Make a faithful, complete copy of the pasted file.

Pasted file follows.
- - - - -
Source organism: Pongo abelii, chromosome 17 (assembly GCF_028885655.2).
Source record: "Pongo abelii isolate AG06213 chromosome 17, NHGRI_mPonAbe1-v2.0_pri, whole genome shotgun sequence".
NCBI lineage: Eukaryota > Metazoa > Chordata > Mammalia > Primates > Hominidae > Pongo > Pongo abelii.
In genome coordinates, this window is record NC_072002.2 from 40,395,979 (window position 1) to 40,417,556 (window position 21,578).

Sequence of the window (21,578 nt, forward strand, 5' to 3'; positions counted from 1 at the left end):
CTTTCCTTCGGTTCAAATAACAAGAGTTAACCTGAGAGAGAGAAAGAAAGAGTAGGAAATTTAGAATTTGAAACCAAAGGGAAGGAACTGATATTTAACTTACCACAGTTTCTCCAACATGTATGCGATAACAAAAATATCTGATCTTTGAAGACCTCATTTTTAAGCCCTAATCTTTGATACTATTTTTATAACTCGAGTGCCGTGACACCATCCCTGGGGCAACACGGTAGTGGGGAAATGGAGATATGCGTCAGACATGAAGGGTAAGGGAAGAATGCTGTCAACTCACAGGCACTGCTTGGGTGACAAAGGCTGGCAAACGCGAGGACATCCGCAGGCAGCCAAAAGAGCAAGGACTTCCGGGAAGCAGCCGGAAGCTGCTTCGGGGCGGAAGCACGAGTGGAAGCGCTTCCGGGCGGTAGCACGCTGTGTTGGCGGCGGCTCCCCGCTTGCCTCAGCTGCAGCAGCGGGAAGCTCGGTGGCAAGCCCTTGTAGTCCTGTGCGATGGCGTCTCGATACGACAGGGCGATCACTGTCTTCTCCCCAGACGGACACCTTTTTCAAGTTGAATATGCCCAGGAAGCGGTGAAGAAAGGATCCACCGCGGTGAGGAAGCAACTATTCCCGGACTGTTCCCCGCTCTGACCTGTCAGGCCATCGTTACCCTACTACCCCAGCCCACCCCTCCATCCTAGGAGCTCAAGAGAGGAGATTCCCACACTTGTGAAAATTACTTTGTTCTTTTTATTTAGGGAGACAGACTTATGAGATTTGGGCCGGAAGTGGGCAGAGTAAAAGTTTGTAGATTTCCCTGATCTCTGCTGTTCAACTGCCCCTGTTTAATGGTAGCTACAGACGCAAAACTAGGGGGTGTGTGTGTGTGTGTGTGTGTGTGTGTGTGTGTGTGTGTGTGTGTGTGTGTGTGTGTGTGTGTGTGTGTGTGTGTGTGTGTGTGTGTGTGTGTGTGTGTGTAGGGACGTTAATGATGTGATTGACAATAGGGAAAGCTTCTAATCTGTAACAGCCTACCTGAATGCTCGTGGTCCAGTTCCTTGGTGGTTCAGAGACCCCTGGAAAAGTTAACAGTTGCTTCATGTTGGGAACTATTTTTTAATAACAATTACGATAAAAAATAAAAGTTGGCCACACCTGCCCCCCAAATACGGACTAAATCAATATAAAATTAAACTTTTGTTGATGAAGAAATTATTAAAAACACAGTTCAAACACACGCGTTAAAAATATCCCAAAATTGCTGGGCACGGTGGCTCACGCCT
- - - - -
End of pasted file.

Source organism: Pongo abelii, chromosome 17 (assembly GCF_028885655.2).
Source record: "Pongo abelii isolate AG06213 chromosome 17, NHGRI_mPonAbe1-v2.0_pri, whole genome shotgun sequence".
NCBI lineage: Eukaryota > Metazoa > Chordata > Mammalia > Primates > Hominidae > Pongo > Pongo abelii.
In genome coordinates, this window is record NC_072002.2 from 40,395,979 (window position 1) to 40,417,556 (window position 21,578).

Sequence of the window (21,578 nt, forward strand, 5' to 3'; positions counted from 1 at the left end):
CTTTCCTTCGGTTCAAATAACAAGAGTTAACCTGAGAGAGAGAAAGAAAGAGTAGGAAATTTAGAATTTGAAACCAAAGGGAAGGAACTGATATTTAACTTACCACAGTTTCTCCAACATGTATGCGATAACAAAAATATCTGATCTTTGAAGACCTCATTTTTAAGCCCTAATCTTTGATACTATTTTTATAACTCGAGTGCCGTGACACCATCCCTGGGGCAACACGGTAGTGGGGAAATGGAGATATGCGTCAGACATGAAGGGTAAGGGAAGAATGCTGTCAACTCACAGGCACTGCTTGGGTGACAAAGGCTGGCAAACGCGAGGACATCCGCAGGCAGCCAAAAGAGCAAGGACTTCCGGGAAGCAGCCGGAAGCTGCTTCGGGGCGGAAGCACGAGTGGAAGCGCTTCCGGGCGGTAGCACGCTGTGTTGGCGGCGGCTCCCCGCTTGCCTCAGCTGCAGCAGCGGGAAGCTCGGTGGCAAGCCCTTGTAGTCCTGTGCGATGGCGTCTCGATACGACAGGGCGATCACTGTCTTCTCCCCAGACGGACACCTTTTTCAAGTTGAATATGCCCAGGAAGCGGTGAAGAAAGGATCCACCGCGGTGAGGAAGCAACTATTCCCGGACTGTTCCCCGCTCTGACCTGTCAGGCCATCGTTACCCTACTACCCCAGCCCACCCCTCCATCCTAGGAGCTCAAGAGAGGAGATTCCCACACTTGTGAAAATTACTTTGTTCTTTTTATTTAGGGAGACAGACTTATGAGATTTGGGCCGGAAGTGGGCAGAGTAAAAGTTTGTAGATTTCCCTGATCTCTGCTGTTCAACTGCCCCTGTTTAATGGTAGCTACAGACGCAAAACTAGGGGGTGTGTGTGTGTGTGTGTGTGTGTGTGTGTGTGTGTGTGTGTGTGTGTGTGTGTGTGTGTGTGTGTGTGTGTGTGTGTGTGTGTGTGTGTGTGTGTGTGTGTAGGGACGTTAATGATGTGATTGACAATAGGGAAAGCTTCTAATCTGTAACAGCCTACCTGAATGCTCGTGGTCCAGTTCCTTGGTGGTTCAGAGACCCCTGGAAAAGTTAACAGTTGCTTCATGTTGGGAACTATTTTTTAATAACAATTACGATAAAAAATAAAAGTTGGCCACACCTGCCCCCCAAATACGGACTAAATCAATATAAAATTAAACTTTTGTTGATGAAGAAATTATTAAAAACACAGTTCAAACACACGCGTTAAAAATATCCCAAAATTGCTGGGCACGGTGGCTCACGCCT